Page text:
The letters themselves are implausibly sentimental, and are basically a tool for the plot to jump back and forth from current situations to past memories in order for us to understand how everything plays out in Holly’s present state of mind. To up the ante, the plot also throws her two curve balls: in the most consistent, she is pursued by a friend named Daniel (Harry Connick, Jr.), who loves the grieving widow from afar but isn’t sure when the appropriate moment will come for him to make those feelings known; and in the second, she wanders into an Irish bar while on vacation, gains the attention of a gorgeous and smooth-talking Irishman and promptly goes to bed with him… only to discover, shortly after orgasm, that said man actually knew Gerry quite well. The scene then ends with an affectionate Holly leaning against him as he entertains her with old stories of their past friendship.
None of this is engaging in any capacity. Stories about men or women who are grieving in relation to their significant other can find success out of a thought process that is organic to their situation, but “P.S. – I Love You” does not conjure realistic situations out of the tragedy that envelopes Holly’s life. All of this, in fact, is really quite creepy, and I detest the implication on part of the writers to assume that any of their shallow characters would even be deserving of something so over-the-top in execution, much less worthy of basic psychological insight. The screenplay is based on a book I am unfamiliar with – one that saw equal success on the bestseller charts – but any thematic links that originate from the source material do not make for very feasible screen transitions. The result is a movie that is sickeningly sappy, manufactured by ridiculous coincidences, and inconsiderate of the idea that real human beings must be allowed to grieve on a platform of their own making, not one that is engineered by the exploits of an overzealous dead guy who insists on stringing his loved ones along with misguided life lessons on stationary. To be quite frank, this is really sick and unnerving stuff.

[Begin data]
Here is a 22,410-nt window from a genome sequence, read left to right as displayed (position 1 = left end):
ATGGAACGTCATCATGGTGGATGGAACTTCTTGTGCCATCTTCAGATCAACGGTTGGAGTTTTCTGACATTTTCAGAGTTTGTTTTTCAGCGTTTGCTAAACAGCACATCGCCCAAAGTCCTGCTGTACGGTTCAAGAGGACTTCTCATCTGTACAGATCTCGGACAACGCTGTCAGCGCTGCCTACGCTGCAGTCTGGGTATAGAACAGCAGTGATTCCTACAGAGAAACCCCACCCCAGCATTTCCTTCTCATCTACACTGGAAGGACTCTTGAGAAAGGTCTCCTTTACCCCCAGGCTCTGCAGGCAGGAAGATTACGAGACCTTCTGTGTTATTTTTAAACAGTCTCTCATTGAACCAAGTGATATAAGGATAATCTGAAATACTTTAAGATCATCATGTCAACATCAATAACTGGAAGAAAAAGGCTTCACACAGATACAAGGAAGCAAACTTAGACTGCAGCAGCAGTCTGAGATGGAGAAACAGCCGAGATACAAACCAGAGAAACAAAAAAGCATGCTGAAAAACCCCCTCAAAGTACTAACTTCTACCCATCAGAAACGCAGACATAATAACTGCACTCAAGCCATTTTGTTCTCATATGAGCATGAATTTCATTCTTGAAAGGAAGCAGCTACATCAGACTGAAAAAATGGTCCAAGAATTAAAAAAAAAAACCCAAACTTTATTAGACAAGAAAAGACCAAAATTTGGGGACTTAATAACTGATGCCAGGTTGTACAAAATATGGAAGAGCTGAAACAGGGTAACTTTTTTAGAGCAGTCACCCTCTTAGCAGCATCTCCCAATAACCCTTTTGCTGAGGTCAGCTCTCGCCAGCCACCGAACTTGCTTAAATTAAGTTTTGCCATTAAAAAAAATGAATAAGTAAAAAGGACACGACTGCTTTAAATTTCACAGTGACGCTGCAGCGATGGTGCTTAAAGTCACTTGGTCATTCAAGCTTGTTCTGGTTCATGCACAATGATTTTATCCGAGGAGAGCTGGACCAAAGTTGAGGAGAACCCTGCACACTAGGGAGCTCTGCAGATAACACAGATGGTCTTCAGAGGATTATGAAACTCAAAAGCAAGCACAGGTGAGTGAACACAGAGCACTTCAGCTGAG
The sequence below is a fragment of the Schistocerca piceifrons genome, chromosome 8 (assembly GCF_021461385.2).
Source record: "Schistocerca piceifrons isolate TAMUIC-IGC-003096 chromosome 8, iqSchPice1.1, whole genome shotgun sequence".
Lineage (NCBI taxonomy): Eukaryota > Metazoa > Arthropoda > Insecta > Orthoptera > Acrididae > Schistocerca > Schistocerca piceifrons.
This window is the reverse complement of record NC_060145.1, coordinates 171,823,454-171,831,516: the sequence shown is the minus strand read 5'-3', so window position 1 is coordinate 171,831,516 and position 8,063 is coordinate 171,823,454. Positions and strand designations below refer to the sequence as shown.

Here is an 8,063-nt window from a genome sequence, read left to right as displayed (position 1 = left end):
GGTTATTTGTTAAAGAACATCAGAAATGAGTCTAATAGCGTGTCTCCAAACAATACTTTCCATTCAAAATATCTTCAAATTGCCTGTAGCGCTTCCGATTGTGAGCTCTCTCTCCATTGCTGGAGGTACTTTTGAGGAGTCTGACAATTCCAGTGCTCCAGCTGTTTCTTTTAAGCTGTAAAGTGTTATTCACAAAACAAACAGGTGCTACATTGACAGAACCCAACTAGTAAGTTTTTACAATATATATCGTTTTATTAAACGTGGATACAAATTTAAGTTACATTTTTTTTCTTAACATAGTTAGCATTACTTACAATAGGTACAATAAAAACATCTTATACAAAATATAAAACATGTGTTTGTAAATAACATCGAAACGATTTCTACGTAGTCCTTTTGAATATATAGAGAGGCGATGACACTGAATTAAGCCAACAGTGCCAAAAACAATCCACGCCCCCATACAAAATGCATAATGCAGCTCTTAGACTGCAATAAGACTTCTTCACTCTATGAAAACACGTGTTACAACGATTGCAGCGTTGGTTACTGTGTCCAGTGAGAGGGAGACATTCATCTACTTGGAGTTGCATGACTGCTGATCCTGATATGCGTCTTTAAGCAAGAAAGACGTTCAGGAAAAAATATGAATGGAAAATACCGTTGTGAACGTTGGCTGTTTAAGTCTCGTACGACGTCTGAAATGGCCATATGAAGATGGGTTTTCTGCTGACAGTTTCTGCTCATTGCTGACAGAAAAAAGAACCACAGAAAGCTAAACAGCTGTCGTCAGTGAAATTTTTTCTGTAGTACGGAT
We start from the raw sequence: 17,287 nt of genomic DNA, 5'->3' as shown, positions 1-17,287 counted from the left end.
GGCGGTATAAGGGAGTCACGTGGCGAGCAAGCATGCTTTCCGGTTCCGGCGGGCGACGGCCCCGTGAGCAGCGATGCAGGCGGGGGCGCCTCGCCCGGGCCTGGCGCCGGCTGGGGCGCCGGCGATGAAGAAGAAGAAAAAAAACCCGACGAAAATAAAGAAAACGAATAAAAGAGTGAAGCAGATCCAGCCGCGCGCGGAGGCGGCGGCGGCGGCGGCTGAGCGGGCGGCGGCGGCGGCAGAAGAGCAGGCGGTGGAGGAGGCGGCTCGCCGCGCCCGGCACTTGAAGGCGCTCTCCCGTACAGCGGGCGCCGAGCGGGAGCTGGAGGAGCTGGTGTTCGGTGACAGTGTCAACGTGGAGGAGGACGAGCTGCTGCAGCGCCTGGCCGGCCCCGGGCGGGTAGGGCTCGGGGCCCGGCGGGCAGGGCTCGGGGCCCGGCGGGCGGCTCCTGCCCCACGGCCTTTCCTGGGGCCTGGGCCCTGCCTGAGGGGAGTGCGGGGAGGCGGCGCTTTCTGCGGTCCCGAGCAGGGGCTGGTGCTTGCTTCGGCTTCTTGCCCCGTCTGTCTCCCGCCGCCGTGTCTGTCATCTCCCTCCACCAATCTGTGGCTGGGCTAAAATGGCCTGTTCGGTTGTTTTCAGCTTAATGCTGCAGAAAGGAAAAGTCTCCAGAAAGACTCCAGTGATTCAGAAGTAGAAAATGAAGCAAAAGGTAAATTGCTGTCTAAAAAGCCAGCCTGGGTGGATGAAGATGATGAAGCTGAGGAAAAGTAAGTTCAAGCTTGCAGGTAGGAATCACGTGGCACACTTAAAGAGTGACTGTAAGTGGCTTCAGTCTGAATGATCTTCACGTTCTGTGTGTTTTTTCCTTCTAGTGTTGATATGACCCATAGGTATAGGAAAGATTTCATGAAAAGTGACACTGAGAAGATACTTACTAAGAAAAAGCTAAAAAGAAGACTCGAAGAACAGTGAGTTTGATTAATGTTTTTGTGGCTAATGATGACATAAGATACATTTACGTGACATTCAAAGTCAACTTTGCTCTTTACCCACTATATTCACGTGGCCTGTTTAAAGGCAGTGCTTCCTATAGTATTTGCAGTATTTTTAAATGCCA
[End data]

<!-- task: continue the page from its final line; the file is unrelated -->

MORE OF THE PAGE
The movie was directed by Richard LeGravanese, who is relatively new to the fold of mainstream Hollywood, and no doubt aspires to make good movies. What he reveals in “P.S. – I Love You” is not unlike an unfortunate reality that plagues many newcomers to this industry – which is that the gloss and glory of movie prestige is capable of undermining one’s ability to make informed choices on their material. This is not an unfounded prospect, either; the great James Cameron started his directorial career with the ridiculous “Piranha 2,” for example, and the duo behind the immense success of “South Park” slogged their way through a series of terrible features early on in this medium, including “BASEketball” and “Orgazmo.” If LeGravanese does indeed possess any hint of skill beneath the schlock that encompasses this film, then it will no doubt reveal itself in future endeavors – perhaps making the existence of this unfortunate travesty all the more important to him as a hurried lesson in what to avoid when playing to an audience with an IQ greater than your average cheeseburger.
Author’s Note: This review is another in a series of incomplete works that has sat dormant in a computer folder over the past several years that is now being finished and published.
Original Start Date: December 17, 2007
Completion/Publication Date: July 17, 2013
Comedy/Drama/Romance (US); 2007; Rated PG-13 for sexual reference and brief nudity; Running Time: 126 Minutes
Hilary Swank: Holly
Gerard Butler: Gerry
Lisa Kudrow: Denise
Gina Gershon: Sharon
James Marsters: John
Kathy Bates: Patricia
Harry Connick, Jr.: Daniel
Produced by Wendy Finerman, James Flynn, James Hollond, Julie Huntsinger, Broderick Johnson, Andrew A. Kosove, Morgan O'Sullivan, Molly Smith, John H. Starke, Donald A. Starr, Daniel J.B. Taylor, Steven P. Wegner and Lisa Zupan; Directed by Richard LeGravenese; Written by Richard LeGravenese and Steven Rogers; based on the novel by Cecelia Ahern